Where we almost slept.

Despite their daylong absence, swarms of mosquitoes arrived as it got dark, negating the lean-to as a sleeping option.

Where we ultimately slept.

We fired up the camp stove, boiled some water, and made the freeze-dried chicken and rice. It was surprisingly excellent. We then made hot chocolate, ate a granola bar, and put all the foodstuffs into a bear-proof container that we planted about 50 yards away.

Two things became suddenly apparent to me over the 2 days we were there. First, I found that I eat much better without access to a time telling device. If I don’t think that I should be eating, I just eat when I’m hungry. Second, I found that I sleep much better without a time telling device. Again, when I don’t know when I should go to bed, I sleep when I’m tired. It was in this way that we ended up asleep around 8:00 PM.

Pictured: The last thing I saw before passing out.

The next morning, we got up around 7 and made a quick breakfast. The weather was nice and brisk for our 2-mile hike out.

LOOK AT HOW CRISP THAT MORNING IS. LOOK AT IT.

It was especially enjoyable winding our way around a number of smaller ponds in the area and watching the foliage change. Some areas had dark, dense forests, while other spots open up into something resembling glades. It was also interesting to watch well-beaten trails devolve into nothingness at random spots along the trek. Even with the trail markers, we had to pause and examine our way forward several times.

Once back to the car, we took off our packs and set off for NJ. Thanks to our incredible swiftness, we were able to make it all the way back to NJ by 3:30, including a stop to buy burgers to grill. Although I had initially planned on taking Monday off and staying in NJ for the night, I made the painful decision to eat with my parents, watch a bit of football, and come back to Baltimore that night. Sometimes, being responsible sucks.

On the drive home, I got to thinking about the mental transformation I undergo when I leave NJ each time. At the beginning, I’m in a place I know so well and that I’m completely comfortable. Crime doesn’t exist, I don’t have a job to worry about, and I have friends and family abound. The closer I get back to Baltimore, the more independent I feel. I transition back into having my own little life where I have to be responsible, go to work, and deal with my own problems. That’s not to say it’s a bad thing, but the two sides are just very different. My goal is to somehow find a way to connect the two feelings. That is all.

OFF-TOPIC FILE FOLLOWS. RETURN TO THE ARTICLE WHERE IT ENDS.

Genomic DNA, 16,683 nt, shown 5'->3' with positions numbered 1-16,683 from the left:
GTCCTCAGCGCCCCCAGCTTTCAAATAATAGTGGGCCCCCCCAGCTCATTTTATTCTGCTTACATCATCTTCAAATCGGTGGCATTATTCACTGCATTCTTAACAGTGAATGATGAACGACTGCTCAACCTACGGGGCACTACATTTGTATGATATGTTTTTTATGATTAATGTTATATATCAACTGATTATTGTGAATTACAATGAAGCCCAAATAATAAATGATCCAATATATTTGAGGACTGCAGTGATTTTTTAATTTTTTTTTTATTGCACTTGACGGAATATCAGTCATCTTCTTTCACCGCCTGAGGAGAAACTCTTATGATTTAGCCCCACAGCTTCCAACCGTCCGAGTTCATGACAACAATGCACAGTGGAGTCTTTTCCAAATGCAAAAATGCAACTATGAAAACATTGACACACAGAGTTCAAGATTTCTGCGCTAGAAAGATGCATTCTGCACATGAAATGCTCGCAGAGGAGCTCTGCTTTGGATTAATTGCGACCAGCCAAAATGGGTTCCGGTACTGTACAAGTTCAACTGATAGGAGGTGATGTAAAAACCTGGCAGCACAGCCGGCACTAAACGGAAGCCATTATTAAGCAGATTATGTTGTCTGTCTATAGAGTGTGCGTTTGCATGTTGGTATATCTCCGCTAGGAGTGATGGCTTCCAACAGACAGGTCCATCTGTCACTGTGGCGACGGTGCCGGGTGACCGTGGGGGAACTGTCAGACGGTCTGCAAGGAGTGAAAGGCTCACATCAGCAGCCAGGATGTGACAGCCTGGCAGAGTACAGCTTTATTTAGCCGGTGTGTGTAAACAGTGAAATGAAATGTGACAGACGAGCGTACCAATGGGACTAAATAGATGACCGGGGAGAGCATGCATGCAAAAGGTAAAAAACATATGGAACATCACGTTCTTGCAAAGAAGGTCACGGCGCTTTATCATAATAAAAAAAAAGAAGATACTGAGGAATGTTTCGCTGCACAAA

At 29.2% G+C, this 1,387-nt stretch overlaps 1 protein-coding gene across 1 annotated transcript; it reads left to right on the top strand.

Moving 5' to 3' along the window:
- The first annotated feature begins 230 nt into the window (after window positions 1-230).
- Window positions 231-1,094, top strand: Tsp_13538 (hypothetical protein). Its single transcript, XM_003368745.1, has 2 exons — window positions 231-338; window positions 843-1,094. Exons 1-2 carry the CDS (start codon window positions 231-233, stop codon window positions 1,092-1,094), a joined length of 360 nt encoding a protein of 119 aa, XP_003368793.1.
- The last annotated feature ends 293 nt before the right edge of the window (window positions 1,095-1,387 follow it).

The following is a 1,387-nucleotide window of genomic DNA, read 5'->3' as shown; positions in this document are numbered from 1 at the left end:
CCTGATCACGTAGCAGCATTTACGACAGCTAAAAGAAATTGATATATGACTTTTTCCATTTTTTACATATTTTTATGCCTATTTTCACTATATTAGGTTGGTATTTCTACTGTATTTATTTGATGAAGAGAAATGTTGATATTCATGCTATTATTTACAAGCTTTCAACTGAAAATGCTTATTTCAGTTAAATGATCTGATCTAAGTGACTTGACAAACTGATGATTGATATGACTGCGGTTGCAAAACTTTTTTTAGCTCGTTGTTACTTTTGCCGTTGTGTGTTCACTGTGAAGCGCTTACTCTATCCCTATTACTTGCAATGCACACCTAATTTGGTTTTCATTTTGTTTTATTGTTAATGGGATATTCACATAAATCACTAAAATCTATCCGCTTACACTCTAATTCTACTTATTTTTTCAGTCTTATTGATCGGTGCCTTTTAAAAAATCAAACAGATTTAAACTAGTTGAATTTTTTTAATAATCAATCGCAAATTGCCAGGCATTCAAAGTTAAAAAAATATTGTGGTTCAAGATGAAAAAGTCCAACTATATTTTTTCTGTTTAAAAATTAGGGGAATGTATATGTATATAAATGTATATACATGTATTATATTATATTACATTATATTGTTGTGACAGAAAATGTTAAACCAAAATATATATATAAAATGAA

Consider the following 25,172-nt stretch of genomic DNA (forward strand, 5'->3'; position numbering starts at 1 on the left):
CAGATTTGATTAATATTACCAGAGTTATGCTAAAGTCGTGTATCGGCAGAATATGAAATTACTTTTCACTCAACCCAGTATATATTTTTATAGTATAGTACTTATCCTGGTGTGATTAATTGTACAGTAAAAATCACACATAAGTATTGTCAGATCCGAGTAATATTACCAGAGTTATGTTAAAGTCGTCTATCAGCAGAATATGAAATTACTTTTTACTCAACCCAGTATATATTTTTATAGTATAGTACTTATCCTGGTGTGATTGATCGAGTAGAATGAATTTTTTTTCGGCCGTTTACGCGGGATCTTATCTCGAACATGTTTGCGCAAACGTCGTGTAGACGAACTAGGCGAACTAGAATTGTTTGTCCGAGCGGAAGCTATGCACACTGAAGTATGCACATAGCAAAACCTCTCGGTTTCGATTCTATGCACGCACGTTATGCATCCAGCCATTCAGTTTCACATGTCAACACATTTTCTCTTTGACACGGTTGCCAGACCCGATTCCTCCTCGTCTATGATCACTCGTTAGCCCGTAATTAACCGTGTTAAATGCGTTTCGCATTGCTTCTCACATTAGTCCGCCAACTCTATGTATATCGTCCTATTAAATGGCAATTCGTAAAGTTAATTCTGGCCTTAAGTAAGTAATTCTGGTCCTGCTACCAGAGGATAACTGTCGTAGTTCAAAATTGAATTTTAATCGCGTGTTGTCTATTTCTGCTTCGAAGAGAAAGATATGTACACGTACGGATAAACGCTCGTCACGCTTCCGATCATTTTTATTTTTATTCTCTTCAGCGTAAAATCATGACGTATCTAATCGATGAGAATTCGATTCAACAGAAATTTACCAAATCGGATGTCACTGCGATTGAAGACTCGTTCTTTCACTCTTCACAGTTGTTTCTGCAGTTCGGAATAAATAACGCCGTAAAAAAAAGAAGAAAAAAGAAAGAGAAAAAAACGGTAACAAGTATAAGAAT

Advertisements

Epic Adventures: Back to the New-ture (Jersey)

Sorry, that title was a stretch. I apologize. Nonetheless, in the words of Bruce:

Tonight I’m gonna take that ride.
Across the river to the Jersey side.

Except that it’s tomorrow night. Stop pretending like all wordplay, metaphors, and references were made for your sole satisfaction. Regardless, those lyrics manage to get me stoked every damn time.

With my 24th birthday taking place next Monday, Jenny and I are making the trek back to my home state tomorrow evening after work for a bit of celebration. Along with the obligatory dinner out with my dad and grandparents and listening to the Boss on repeat, I plan on celebrating with the following activities:

  1. Going for a run in Double Trouble
  2. Eating steak from the German butcher, grilled veggies, and Jersey corn
  3. Staying up way later than I normally allow myself, solely because I want to sit around in my old room
  4. Eating a proper bagel. Make that a proper bagel with pork roll, egg, and cheese on it.
  5. Kayaking across the bay to IBSP with my stepdad
  6. Lounging on the unguarded beaches, tossing a frisbee, body boarding, and getting battered by waves
  7. Crushing a caramel apple from the boardwalk
  8. Eating quality pizza
  9. Consuming a single beer with my parents
  10. Pounding a cake